By Scott Graber
In April 1978, John Plath and John Arnold — and two woman — wandered into Beaufort County. In those days Beaufort County was an isolated, mostly bypassed farming and fishing community. The tragedy that happened on April 12, 1978, began when this foursome spotted a young black woman on Warsaw Island. Sworn testimony would later establish that these kids took the woman to a remote part of St. Helena Island where she was made to undress, engage in sex, and was thereafter strangled and stabbed. Eventually she died.
Ralph Baldwin and I were appointed to represent John Arnold and had spent a long day reviewing allegations that our client had choked and repeatedly stabbed the Warsaw Island women. We had statements that described a level of brutality that would make a guilty verdict a certainty. We were both thinking that the second trial — where choosing electrocution or life imprisonment was the only task given the jury — was where we might have a chance to save Arnold’s life.
“Let’s subpoena the electric chair,” Ralph said. “Let’s bring the chair into court and show it to the jury. Let’s make the jury see how they’re going to kill our client.”
“My God Ralph,” I said.
“I’ll write up the subpoena,” he said. “What have we got to lose?”
“Our law licenses,” I replied.
Several days later my wife and I were enjoying a bright, brisk, unseasonably warm Saturday on our porch. Neither of us paid attention to the white pickup truck when it stopped in front of our wrought iron gate. We did focus on the truck when two men climbed into the truck bed and wrestled a large canvas covered object out of the pickup and carried the unwieldy object to the foot of the stairs leading into our house.
“Where do you want it?” one of the men asked my wife, Susan.
“Where do I want what?” she replied.
“Where do you want the electric chair?” he said.
My wife, who grew up in a New York City suburb, had never contemplated a situation were she might take possession of South Carolina’s electric chair and was uncharacteristically speechless.
The man turned to me saying, “You’ve got to sign this receipt.”
I signed the small chit and he said, “Now where do you want it?
“Put it in the living room,” I said pointing in that general direction.
“No, its not going in the living room,” my wife said quietly.
The two corrections men put down the chair and looked at Susan.
“We’re not putting the electric chair in our living room,” she said again.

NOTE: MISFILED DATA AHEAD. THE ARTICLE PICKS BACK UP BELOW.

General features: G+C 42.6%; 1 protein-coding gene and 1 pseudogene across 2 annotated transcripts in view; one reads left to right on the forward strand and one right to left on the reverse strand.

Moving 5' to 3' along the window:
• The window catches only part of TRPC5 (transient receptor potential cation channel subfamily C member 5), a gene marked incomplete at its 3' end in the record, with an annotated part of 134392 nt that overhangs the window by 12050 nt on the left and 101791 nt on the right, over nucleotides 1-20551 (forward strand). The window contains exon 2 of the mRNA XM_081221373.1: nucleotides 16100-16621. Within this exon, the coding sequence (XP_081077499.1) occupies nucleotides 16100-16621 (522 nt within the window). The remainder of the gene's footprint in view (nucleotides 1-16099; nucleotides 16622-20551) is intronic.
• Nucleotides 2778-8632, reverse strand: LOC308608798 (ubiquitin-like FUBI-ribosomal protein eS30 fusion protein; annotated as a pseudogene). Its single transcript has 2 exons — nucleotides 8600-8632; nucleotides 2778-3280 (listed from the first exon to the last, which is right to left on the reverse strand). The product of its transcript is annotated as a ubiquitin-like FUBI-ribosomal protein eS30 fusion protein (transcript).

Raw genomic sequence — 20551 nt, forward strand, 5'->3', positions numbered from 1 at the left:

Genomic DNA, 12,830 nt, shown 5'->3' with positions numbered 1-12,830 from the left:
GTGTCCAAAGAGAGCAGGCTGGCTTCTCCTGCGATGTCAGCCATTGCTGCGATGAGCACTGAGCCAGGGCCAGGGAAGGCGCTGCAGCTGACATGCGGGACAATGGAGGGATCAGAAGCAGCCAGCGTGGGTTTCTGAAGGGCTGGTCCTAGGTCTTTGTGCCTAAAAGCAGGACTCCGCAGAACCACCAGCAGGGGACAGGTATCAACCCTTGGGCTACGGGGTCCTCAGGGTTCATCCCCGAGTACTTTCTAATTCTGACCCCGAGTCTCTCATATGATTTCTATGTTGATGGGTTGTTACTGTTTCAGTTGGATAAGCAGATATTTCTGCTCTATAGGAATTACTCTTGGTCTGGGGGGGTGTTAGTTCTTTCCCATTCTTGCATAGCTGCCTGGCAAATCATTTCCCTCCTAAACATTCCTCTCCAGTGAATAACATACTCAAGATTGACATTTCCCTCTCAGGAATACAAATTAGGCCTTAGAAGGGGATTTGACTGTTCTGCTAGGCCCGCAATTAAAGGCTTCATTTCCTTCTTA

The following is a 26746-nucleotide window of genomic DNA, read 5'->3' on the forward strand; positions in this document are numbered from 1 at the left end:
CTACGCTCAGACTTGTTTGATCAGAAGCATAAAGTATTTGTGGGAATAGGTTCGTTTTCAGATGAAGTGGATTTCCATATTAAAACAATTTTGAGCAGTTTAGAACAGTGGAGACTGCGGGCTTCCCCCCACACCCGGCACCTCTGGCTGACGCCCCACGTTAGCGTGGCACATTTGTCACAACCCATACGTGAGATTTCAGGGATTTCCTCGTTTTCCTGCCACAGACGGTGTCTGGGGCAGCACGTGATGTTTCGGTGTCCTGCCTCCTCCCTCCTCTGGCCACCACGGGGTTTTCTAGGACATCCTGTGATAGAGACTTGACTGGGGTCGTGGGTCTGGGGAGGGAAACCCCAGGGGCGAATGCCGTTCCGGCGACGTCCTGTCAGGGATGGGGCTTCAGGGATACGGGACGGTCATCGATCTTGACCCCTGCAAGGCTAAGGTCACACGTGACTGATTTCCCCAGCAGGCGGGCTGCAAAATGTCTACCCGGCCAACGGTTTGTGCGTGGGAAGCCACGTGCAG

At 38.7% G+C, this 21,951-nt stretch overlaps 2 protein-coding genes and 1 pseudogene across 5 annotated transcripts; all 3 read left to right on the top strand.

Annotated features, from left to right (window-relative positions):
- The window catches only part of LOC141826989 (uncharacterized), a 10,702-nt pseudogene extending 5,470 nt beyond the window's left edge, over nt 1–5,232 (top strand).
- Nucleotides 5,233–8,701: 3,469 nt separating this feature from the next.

“We’ll put it in the corner and keep it covered up. It’s only for a week or two,” I said
The men again lifted the chair and began to move to the front door.
“I won’t have that thing, that chair, in my house,” she said.
The men groaned, put the chair back down, and one said, “At some point we would like to get back to Columbia.”
At that point ours had been an interesting, sometimes contentious marriage but we had always managed to talk things through — and until that afternoon we had never had a disagreement about living room decor. The two men from the Department of Corrections put the electric chair down and sat themselves in the white-painted wicker chairs on the porch, amused at our discussion of the death penalty.
This long-gone memory came back into focus last week — triggered by news that the South Carolina Senate had voted to bring back the electric chair for South Carolina’s executions. This bill also gives death row inmates the option of a firing squad.
John Arnold was one of the last people electrocuted in South Carolina — after that almost everyone on death row chose to die by lethal injection. This was not a difficult choice given the fact that electrocutions are sometimes botched and almost everyone who has actually witnessed this manner of execution agrees there is dramatic, painful trauma involved. And so it came to pass that “lethal injection” became the “choice” of every person on death row. The “choice” until the pharmaceutical folks decided that it was bad karma to sell the state of South Carolina the drugs that are used in executions.
So they have refused to supply the drugs, the Department of Corrections has run dry, and this small bit of relief from pain and suffering will be denied death row inmates. This last bit of compassion will be withheld because our pharmaceutical friends, the same people who make billions of dollars every year, don’t want to be associated with death..
Scott Graber is a lawyer, novelist, veteran columnist and longtime resident of Port Royal. Email Scott at firstname.lastname@example.org.